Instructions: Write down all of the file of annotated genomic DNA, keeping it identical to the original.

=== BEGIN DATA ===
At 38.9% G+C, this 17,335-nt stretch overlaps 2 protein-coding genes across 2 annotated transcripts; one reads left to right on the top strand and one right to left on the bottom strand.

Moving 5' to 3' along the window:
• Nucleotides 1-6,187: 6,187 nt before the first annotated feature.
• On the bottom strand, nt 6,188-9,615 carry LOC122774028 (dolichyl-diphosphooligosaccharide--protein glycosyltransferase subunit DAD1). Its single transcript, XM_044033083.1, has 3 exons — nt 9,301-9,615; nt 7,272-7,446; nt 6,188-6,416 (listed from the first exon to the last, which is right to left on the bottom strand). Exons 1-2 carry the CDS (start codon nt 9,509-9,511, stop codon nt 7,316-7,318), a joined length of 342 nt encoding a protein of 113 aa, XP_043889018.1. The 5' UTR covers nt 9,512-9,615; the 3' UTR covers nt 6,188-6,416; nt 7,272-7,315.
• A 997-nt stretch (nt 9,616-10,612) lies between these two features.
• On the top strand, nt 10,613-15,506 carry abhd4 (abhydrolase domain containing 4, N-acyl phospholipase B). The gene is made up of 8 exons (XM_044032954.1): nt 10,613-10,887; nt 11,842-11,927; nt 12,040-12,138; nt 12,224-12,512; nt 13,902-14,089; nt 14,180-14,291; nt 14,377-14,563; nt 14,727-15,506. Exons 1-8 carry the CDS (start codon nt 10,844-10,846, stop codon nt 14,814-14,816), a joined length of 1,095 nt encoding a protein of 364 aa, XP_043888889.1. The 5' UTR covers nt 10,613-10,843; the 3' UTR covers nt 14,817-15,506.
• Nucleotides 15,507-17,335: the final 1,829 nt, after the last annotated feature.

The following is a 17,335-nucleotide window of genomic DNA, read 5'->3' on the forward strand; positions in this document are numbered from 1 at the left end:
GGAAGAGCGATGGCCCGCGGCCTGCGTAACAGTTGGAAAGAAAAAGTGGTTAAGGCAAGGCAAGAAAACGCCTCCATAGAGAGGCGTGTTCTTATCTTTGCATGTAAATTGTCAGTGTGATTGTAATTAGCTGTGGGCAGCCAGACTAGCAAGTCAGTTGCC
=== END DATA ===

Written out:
At 38.9% G+C, this 17,335-nt stretch overlaps 2 protein-coding genes across 2 annotated transcripts; one reads left to right on the top strand and one right to left on the bottom strand.

Moving 5' to 3' along the window:
• Nucleotides 1-6,187: 6,187 nt before the first annotated feature.
• On the bottom strand, nt 6,188-9,615 carry LOC122774028 (dolichyl-diphosphooligosaccharide--protein glycosyltransferase subunit DAD1). Its single transcript, XM_044033083.1, has 3 exons — nt 9,301-9,615; nt 7,272-7,446; nt 6,188-6,416 (listed from the first exon to the last, which is right to left on the bottom strand). Exons 1-2 carry the CDS (start codon nt 9,509-9,511, stop codon nt 7,316-7,318), a joined length of 342 nt encoding a protein of 113 aa, XP_043889018.1. The 5' UTR covers nt 9,512-9,615; the 3' UTR covers nt 6,188-6,416; nt 7,272-7,315.
• A 997-nt stretch (nt 9,616-10,612) lies between these two features.
• On the top strand, nt 10,613-15,506 carry abhd4 (abhydrolase domain containing 4, N-acyl phospholipase B). The gene is made up of 8 exons (XM_044032954.1): nt 10,613-10,887; nt 11,842-11,927; nt 12,040-12,138; nt 12,224-12,512; nt 13,902-14,089; nt 14,180-14,291; nt 14,377-14,563; nt 14,727-15,506. Exons 1-8 carry the CDS (start codon nt 10,844-10,846, stop codon nt 14,814-14,816), a joined length of 1,095 nt encoding a protein of 364 aa, XP_043888889.1. The 5' UTR covers nt 10,613-10,843; the 3' UTR covers nt 14,817-15,506.
• Nucleotides 15,507-17,335: the final 1,829 nt, after the last annotated feature.

The following is a 17,335-nucleotide window of genomic DNA, read 5'->3' on the forward strand; positions in this document are numbered from 1 at the left end:
GGAAGAGCGATGGCCCGCGGCCTGCGTAACAGTTGGAAAGAAAAAGTGGTTAAGGCAAGGCAAGAAAACGCCTCCATAGAGAGGCGTGTTCTTATCTTTGCATGTAAATTGTCAGTGTGATTGTAATTAGCTGTGGGCAGCCAGACTAGCAAGTCAGTTGCC